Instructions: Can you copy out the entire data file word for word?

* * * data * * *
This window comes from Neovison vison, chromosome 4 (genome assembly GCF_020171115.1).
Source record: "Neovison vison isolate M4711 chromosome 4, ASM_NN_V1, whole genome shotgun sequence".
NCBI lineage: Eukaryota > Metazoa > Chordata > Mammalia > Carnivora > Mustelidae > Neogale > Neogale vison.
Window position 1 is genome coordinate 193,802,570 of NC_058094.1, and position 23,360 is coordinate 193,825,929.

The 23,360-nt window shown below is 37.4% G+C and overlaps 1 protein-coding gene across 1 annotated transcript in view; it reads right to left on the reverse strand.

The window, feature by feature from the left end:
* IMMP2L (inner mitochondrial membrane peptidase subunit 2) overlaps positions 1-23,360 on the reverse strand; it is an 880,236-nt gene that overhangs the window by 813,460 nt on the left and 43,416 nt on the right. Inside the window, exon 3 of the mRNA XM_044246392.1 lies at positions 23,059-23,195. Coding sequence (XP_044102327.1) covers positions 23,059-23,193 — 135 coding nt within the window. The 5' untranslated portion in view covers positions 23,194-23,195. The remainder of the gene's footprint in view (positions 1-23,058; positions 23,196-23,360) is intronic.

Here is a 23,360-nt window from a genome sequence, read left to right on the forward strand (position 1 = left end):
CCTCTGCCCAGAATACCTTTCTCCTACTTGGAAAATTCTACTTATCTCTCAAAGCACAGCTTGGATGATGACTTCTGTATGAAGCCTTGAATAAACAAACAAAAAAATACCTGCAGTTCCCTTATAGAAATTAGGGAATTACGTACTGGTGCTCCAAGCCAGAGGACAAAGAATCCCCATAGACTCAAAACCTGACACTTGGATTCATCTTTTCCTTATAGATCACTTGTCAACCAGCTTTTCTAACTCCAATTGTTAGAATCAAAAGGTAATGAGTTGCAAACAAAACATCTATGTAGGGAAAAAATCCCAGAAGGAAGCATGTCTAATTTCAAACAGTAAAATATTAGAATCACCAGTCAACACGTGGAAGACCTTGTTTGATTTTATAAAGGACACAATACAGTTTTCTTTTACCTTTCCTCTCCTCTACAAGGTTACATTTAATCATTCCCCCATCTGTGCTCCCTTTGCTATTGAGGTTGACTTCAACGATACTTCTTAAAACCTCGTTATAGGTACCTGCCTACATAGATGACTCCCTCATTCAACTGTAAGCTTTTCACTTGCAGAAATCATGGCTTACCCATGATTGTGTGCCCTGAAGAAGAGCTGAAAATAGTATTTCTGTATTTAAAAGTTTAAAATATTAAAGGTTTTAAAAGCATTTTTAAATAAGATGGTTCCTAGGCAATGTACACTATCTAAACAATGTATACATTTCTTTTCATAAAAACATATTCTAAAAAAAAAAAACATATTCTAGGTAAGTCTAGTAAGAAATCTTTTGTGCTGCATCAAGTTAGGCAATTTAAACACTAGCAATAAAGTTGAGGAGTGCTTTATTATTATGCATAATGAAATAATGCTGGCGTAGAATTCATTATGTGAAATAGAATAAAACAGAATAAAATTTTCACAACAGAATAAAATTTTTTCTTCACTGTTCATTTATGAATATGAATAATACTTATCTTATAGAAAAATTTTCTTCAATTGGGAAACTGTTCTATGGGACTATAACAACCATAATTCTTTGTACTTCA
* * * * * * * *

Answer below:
This window comes from Neovison vison, chromosome 4 (genome assembly GCF_020171115.1).
Source record: "Neovison vison isolate M4711 chromosome 4, ASM_NN_V1, whole genome shotgun sequence".
NCBI lineage: Eukaryota > Metazoa > Chordata > Mammalia > Carnivora > Mustelidae > Neogale > Neogale vison.
Window position 1 is genome coordinate 193,802,570 of NC_058094.1, and position 23,360 is coordinate 193,825,929.

The 23,360-nt window shown below is 37.4% G+C and overlaps 1 protein-coding gene across 1 annotated transcript in view; it reads right to left on the reverse strand.

The window, feature by feature from the left end:
* IMMP2L (inner mitochondrial membrane peptidase subunit 2) overlaps positions 1-23,360 on the reverse strand; it is an 880,236-nt gene that overhangs the window by 813,460 nt on the left and 43,416 nt on the right. Inside the window, exon 3 of the mRNA XM_044246392.1 lies at positions 23,059-23,195. Coding sequence (XP_044102327.1) covers positions 23,059-23,193 — 135 coding nt within the window. The 5' untranslated portion in view covers positions 23,194-23,195. The remainder of the gene's footprint in view (positions 1-23,058; positions 23,196-23,360) is intronic.

Here is a 23,360-nt window from a genome sequence, read left to right on the forward strand (position 1 = left end):
CCTCTGCCCAGAATACCTTTCTCCTACTTGGAAAATTCTACTTATCTCTCAAAGCACAGCTTGGATGATGACTTCTGTATGAAGCCTTGAATAAACAAACAAAAAAATACCTGCAGTTCCCTTATAGAAATTAGGGAATTACGTACTGGTGCTCCAAGCCAGAGGACAAAGAATCCCCATAGACTCAAAACCTGACACTTGGATTCATCTTTTCCTTATAGATCACTTGTCAACCAGCTTTTCTAACTCCAATTGTTAGAATCAAAAGGTAATGAGTTGCAAACAAAACATCTATGTAGGGAAAAAATCCCAGAAGGAAGCATGTCTAATTTCAAACAGTAAAATATTAGAATCACCAGTCAACACGTGGAAGACCTTGTTTGATTTTATAAAGGACACAATACAGTTTTCTTTTACCTTTCCTCTCCTCTACAAGGTTACATTTAATCATTCCCCCATCTGTGCTCCCTTTGCTATTGAGGTTGACTTCAACGATACTTCTTAAAACCTCGTTATAGGTACCTGCCTACATAGATGACTCCCTCATTCAACTGTAAGCTTTTCACTTGCAGAAATCATGGCTTACCCATGATTGTGTGCCCTGAAGAAGAGCTGAAAATAGTATTTCTGTATTTAAAAGTTTAAAATATTAAAGGTTTTAAAAGCATTTTTAAATAAGATGGTTCCTAGGCAATGTACACTATCTAAACAATGTATACATTTCTTTTCATAAAAACATATTCTAAAAAAAAAAAACATATTCTAGGTAAGTCTAGTAAGAAATCTTTTGTGCTGCATCAAGTTAGGCAATTTAAACACTAGCAATAAAGTTGAGGAGTGCTTTATTATTATGCATAATGAAATAATGCTGGCGTAGAATTCATTATGTGAAATAGAATAAAACAGAATAAAATTTTCACAACAGAATAAAATTTTTTCTTCACTGTTCATTTATGAATATGAATAATACTTATCTTATAGAAAAATTTTCTTCAATTGGGAAACTGTTCTATGGGACTATAACAACCATAATTCTTTGTACTTCA